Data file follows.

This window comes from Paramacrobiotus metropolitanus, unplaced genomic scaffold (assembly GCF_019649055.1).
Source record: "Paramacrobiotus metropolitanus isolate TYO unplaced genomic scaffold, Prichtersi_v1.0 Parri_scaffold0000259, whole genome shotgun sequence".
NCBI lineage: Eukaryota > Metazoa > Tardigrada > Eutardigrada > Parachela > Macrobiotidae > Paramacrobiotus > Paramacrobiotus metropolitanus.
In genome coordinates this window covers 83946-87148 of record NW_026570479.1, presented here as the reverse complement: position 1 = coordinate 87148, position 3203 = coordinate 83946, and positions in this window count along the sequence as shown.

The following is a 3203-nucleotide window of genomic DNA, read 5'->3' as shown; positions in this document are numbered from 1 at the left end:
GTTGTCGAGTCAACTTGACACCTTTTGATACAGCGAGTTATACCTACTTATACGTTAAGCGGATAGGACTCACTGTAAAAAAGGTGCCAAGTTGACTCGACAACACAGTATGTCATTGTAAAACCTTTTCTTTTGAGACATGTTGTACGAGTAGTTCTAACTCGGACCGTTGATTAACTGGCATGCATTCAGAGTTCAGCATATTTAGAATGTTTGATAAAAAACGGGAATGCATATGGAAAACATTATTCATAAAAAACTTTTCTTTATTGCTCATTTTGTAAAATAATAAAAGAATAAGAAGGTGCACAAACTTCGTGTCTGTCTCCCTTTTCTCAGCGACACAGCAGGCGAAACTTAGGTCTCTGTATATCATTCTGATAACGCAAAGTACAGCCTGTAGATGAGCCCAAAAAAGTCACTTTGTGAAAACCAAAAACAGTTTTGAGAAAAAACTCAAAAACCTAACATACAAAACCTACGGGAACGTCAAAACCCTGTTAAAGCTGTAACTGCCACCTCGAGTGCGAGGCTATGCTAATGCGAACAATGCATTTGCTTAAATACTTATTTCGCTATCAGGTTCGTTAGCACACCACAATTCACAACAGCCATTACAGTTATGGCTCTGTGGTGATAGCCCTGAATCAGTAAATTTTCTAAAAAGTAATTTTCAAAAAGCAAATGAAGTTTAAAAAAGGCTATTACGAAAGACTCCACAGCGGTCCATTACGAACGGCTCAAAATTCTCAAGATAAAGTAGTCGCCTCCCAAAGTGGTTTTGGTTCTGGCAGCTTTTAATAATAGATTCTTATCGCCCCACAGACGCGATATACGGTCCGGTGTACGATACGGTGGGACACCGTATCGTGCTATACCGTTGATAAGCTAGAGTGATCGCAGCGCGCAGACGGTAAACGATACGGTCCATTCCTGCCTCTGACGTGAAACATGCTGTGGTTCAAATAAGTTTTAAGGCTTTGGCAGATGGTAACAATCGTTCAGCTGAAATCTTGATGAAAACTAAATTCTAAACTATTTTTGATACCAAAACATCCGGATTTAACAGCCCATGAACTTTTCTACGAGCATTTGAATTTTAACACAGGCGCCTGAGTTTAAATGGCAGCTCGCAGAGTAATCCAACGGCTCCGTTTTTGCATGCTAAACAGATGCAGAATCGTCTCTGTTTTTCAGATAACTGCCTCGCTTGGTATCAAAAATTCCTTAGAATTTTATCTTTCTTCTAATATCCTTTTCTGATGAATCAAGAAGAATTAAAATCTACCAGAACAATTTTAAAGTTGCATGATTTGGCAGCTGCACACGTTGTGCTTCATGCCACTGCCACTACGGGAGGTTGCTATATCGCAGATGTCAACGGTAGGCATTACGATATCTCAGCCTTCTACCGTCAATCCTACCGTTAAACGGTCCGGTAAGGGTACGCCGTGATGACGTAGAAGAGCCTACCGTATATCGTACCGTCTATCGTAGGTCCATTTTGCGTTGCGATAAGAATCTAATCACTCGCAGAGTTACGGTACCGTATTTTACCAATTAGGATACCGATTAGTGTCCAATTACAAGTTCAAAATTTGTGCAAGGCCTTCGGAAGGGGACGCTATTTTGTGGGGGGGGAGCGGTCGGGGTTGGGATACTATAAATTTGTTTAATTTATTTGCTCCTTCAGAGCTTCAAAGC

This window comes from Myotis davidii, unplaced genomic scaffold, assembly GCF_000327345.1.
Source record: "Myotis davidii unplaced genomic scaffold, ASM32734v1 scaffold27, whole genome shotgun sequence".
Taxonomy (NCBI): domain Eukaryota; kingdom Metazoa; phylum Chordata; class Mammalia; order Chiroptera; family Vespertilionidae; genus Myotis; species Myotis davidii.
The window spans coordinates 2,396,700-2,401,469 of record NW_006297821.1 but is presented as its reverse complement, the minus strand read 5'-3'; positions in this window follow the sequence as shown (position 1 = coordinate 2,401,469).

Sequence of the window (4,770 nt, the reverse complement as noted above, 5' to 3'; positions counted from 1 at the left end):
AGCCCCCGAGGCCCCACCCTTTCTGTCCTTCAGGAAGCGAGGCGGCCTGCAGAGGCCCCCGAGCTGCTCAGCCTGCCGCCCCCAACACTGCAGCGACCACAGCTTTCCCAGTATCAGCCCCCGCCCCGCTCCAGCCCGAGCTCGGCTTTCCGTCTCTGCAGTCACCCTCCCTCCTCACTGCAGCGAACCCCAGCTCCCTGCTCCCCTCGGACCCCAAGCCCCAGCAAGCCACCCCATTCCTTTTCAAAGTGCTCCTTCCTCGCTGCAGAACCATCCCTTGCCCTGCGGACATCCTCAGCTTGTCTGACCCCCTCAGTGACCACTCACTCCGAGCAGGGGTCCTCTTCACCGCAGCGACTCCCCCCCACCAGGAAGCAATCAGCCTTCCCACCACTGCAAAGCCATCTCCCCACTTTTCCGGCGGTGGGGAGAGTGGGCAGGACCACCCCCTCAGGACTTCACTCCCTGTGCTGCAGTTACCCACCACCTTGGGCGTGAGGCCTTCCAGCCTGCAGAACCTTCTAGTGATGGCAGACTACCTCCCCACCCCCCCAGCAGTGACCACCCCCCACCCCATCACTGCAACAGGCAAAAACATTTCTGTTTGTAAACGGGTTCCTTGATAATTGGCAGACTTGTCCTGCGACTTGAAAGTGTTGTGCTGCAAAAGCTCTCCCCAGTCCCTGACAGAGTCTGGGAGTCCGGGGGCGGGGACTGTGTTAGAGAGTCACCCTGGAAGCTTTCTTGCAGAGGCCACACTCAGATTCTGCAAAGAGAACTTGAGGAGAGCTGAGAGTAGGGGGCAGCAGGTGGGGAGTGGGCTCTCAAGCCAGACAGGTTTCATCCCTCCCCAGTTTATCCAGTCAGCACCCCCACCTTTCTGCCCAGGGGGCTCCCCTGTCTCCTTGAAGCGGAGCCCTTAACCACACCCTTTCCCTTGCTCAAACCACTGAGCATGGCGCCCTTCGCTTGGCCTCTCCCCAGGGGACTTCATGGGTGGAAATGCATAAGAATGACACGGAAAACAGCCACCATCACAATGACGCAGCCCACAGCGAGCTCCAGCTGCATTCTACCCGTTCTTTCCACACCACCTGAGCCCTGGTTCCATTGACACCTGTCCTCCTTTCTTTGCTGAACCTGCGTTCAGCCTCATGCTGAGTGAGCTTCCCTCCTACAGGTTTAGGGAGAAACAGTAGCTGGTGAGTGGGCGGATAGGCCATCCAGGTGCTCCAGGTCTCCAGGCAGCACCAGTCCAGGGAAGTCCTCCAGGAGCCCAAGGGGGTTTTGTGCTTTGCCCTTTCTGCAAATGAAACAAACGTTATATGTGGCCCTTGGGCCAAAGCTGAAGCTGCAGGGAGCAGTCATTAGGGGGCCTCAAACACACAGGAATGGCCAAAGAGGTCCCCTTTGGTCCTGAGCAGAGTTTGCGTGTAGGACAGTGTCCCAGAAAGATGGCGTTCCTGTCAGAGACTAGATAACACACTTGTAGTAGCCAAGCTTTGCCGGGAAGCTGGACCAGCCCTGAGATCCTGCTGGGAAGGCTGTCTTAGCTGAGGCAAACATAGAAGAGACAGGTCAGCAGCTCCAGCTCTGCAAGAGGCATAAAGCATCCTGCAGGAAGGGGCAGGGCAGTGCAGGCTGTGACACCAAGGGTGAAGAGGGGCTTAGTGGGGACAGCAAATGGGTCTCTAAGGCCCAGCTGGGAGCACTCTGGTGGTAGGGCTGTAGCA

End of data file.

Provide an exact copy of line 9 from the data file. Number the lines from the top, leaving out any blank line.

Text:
Taxonomy (NCBI): domain Eukaryota; kingdom Metazoa; phylum Chordata; class Mammalia; order Chiroptera; family Vespertilionidae; genus Myotis; species Myotis davidii.